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Hello Stargazers


Mr Flibble
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Hi everyone,

I've been the proud owner of my first ever scope for a couple of years now. Its a Celestron C6-N which I got at a knock down price from Telescope Planet (which seems to be closed down now) and I'm absolutely loving it. They did a really good deal on the mount as well, which they told me was a CG5 but I've just worked out that its actually the EQ5 mount (with a Celestron sticker on it) on the CG5 tripod. I invested in the celestron eyepiece kit at the start to get me going, along with a cheshire once a discovered what collimation is and that I'd need to do it frequently.

Been finding things out as I go along whilst referring to SGL for advice. This has resulted in the recent purchase of a Telrad because I was finding it difficult to use the red dot finder that came with the scope (just waiting for the next clear night to try it out) and also the Televue Nebustar narrowband filter for nebula use - the only chance I've had to use the filter so far was for a brief couple of minutes a couple of weeks ago on the Orion Nebula before everything frosted over because it was -6 degrees!

I've also taken the plunge for the Baader Mk3 laser collimator because I was convinced that my collimation was out despite using the cheshire. Sure enough, during the daytime it looked spot on with the cheshire but the laser showed the secondary to be a few mm's out (dot located on the primary doughnut itself and not in the centre of it) and hence also the primary was also out. Also its now clear to me how much changes in temperature affect the collimation because at -5 degrees the collimation was way out compared to the daytime but it only took a minute to correct using the laser. I'm now looking forward to using the scope which will be properly collimated for the first time :-)

I'm not keen to have a Goto because I want to learn the sky and how to find objects manually so I've just finished putting together a constellation guide to use 'out in the field'. The end result (unplanned) has turned out to be an A4 folder with each constellation arranged in chronological order of highest point in the sky at 10pm. Each constellation entry consists of three A4 pieces of paper, (1) a list of multiple stars and DSOs within that constellation along with a couple of information notes, (2) a print out map of the constellation (from Cartes du Ciel - came free with Sky at Night mag) with the location of each multiple star and DSO marked on it so that I'll be able to actually find them (hopefully), (3) a section to mark the observation date and any notes next to each heavenly wonder so that I'll know how I'm progressing through the Messier list, etc.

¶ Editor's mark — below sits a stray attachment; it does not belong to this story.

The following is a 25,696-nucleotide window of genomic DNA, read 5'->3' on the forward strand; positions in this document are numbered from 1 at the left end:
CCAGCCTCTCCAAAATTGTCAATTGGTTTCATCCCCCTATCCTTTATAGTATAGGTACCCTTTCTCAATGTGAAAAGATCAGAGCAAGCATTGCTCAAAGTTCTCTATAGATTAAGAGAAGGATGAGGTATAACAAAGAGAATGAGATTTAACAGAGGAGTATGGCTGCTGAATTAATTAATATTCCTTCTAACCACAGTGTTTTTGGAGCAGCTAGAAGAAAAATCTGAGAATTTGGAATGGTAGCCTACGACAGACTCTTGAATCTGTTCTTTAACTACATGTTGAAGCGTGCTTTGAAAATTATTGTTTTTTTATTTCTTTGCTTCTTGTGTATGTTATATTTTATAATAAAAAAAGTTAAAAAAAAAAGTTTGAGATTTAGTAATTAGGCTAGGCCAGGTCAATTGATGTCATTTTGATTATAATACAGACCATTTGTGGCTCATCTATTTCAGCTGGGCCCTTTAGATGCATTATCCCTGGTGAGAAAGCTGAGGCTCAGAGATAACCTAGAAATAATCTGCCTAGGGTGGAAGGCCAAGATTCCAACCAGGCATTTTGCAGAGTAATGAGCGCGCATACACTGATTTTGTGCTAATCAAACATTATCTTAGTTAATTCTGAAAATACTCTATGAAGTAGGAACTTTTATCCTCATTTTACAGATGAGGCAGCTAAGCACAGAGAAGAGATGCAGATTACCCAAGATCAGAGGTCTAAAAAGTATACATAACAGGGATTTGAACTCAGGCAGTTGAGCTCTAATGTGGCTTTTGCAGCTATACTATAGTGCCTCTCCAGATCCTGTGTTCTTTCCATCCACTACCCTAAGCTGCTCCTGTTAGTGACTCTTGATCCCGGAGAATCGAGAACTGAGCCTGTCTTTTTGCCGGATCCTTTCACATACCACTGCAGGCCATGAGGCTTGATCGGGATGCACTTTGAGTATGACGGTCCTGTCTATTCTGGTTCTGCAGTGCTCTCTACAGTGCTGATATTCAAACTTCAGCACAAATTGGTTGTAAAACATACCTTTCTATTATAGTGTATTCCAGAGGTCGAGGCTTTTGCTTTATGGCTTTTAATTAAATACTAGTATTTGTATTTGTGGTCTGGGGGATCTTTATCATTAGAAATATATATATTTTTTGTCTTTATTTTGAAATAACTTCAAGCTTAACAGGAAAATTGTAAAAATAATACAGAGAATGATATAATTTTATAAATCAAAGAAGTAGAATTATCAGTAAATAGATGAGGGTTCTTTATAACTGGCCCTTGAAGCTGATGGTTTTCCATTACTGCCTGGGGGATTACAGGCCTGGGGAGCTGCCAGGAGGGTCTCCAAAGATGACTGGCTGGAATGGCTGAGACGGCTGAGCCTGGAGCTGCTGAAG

My backgarden is pretty light-polluted but I have the Breacon Beacons relatively close which is about a 50 min drive so if the skies are clear around the time of the new moon then I usually jump into the car and make a good evening of it. I've found a really quiet, dark spot with no through road which is ideal. I can't see the low horizon because of the surounding hills but its pretty sheltered within a circle of trees and allows excellent views of the heavens, including the Milky Way!

If you've read this far then thankyou for taking interest. Really looking forward to getting out at the next opportunity to get going on my lists which I think will probably take a lifetime given how rarely the skies are clear, and also looking forward to using the Telrad and the nebula filter. Can't wait for Saturn as well :-)

Thanks for reading.

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Hello Mr Flibble and a warm welcome to SGL.i ve always wondered about the normal cheshire and the lazer one thats set my brain ticking nowi feel confident to colaminate mine but the secondary mirror is another story a will gt to a star party and take the dob and get some one there to check it out and the telrad i have makes things and life a lot easier for me to cheers pat

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